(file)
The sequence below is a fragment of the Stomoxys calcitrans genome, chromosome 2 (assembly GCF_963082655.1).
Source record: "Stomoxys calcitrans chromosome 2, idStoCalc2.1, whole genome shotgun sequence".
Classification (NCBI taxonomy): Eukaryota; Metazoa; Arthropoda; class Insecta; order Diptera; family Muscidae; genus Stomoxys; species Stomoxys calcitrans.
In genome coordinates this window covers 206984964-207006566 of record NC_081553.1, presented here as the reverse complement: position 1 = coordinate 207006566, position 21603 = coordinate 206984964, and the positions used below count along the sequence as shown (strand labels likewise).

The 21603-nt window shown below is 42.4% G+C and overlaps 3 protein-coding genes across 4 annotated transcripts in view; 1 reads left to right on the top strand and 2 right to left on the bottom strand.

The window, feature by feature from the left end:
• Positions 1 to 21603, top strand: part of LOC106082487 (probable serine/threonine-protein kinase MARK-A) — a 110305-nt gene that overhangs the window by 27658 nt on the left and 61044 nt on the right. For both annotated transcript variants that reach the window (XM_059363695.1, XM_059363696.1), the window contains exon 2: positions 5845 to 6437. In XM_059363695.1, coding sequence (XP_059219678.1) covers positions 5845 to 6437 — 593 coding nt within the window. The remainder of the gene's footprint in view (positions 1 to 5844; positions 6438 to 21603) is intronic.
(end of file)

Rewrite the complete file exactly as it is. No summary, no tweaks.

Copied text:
The sequence below is a fragment of the Stomoxys calcitrans genome, chromosome 2 (assembly GCF_963082655.1).
Source record: "Stomoxys calcitrans chromosome 2, idStoCalc2.1, whole genome shotgun sequence".
Classification (NCBI taxonomy): Eukaryota; Metazoa; Arthropoda; class Insecta; order Diptera; family Muscidae; genus Stomoxys; species Stomoxys calcitrans.
In genome coordinates this window covers 206984964-207006566 of record NC_081553.1, presented here as the reverse complement: position 1 = coordinate 207006566, position 21603 = coordinate 206984964, and the positions used below count along the sequence as shown (strand labels likewise).

The 21603-nt window shown below is 42.4% G+C and overlaps 3 protein-coding genes across 4 annotated transcripts in view; 1 reads left to right on the top strand and 2 right to left on the bottom strand.

The window, feature by feature from the left end:
• Positions 1 to 21603, top strand: part of LOC106082487 (probable serine/threonine-protein kinase MARK-A) — a 110305-nt gene that overhangs the window by 27658 nt on the left and 61044 nt on the right. For both annotated transcript variants that reach the window (XM_059363695.1, XM_059363696.1), the window contains exon 2: positions 5845 to 6437. In XM_059363695.1, coding sequence (XP_059219678.1) covers positions 5845 to 6437 — 593 coding nt within the window. The remainder of the gene's footprint in view (positions 1 to 5844; positions 6438 to 21603) is intronic.